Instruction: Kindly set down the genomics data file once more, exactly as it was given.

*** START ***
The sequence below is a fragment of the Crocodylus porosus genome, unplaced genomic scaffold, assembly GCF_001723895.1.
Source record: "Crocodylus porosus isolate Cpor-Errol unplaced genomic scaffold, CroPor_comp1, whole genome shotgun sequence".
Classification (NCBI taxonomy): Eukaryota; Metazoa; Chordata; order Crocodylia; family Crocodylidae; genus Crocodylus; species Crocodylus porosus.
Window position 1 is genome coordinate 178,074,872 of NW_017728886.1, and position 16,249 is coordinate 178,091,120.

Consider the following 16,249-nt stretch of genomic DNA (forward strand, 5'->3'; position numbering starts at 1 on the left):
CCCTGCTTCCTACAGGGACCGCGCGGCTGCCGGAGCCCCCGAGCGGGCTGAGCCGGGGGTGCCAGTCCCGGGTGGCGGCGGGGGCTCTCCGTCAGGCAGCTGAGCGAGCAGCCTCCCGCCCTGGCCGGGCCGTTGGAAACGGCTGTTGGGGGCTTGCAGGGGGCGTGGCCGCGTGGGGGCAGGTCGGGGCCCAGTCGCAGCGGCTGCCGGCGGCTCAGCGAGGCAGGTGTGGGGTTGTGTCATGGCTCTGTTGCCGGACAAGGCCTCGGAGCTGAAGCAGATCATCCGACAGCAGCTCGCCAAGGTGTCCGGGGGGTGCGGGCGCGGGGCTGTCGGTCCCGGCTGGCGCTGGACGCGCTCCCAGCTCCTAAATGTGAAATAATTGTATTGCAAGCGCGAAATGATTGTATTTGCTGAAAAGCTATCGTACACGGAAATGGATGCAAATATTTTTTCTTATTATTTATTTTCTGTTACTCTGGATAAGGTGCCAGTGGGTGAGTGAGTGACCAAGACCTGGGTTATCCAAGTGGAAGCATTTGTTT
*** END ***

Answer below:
The sequence below is a fragment of the Crocodylus porosus genome, unplaced genomic scaffold, assembly GCF_001723895.1.
Source record: "Crocodylus porosus isolate Cpor-Errol unplaced genomic scaffold, CroPor_comp1, whole genome shotgun sequence".
Classification (NCBI taxonomy): Eukaryota; Metazoa; Chordata; order Crocodylia; family Crocodylidae; genus Crocodylus; species Crocodylus porosus.
Window position 1 is genome coordinate 178,074,872 of NW_017728886.1, and position 16,249 is coordinate 178,091,120.

Consider the following 16,249-nt stretch of genomic DNA (forward strand, 5'->3'; position numbering starts at 1 on the left):
CCCTGCTTCCTACAGGGACCGCGCGGCTGCCGGAGCCCCCGAGCGGGCTGAGCCGGGGGTGCCAGTCCCGGGTGGCGGCGGGGGCTCTCCGTCAGGCAGCTGAGCGAGCAGCCTCCCGCCCTGGCCGGGCCGTTGGAAACGGCTGTTGGGGGCTTGCAGGGGGCGTGGCCGCGTGGGGGCAGGTCGGGGCCCAGTCGCAGCGGCTGCCGGCGGCTCAGCGAGGCAGGTGTGGGGTTGTGTCATGGCTCTGTTGCCGGACAAGGCCTCGGAGCTGAAGCAGATCATCCGACAGCAGCTCGCCAAGGTGTCCGGGGGGTGCGGGCGCGGGGCTGTCGGTCCCGGCTGGCGCTGGACGCGCTCCCAGCTCCTAAATGTGAAATAATTGTATTGCAAGCGCGAAATGATTGTATTTGCTGAAAAGCTATCGTACACGGAAATGGATGCAAATATTTTTTCTTATTATTTATTTTCTGTTACTCTGGATAAGGTGCCAGTGGGTGAGTGAGTGACCAAGACCTGGGTTATCCAAGTGGAAGCATTTGTTT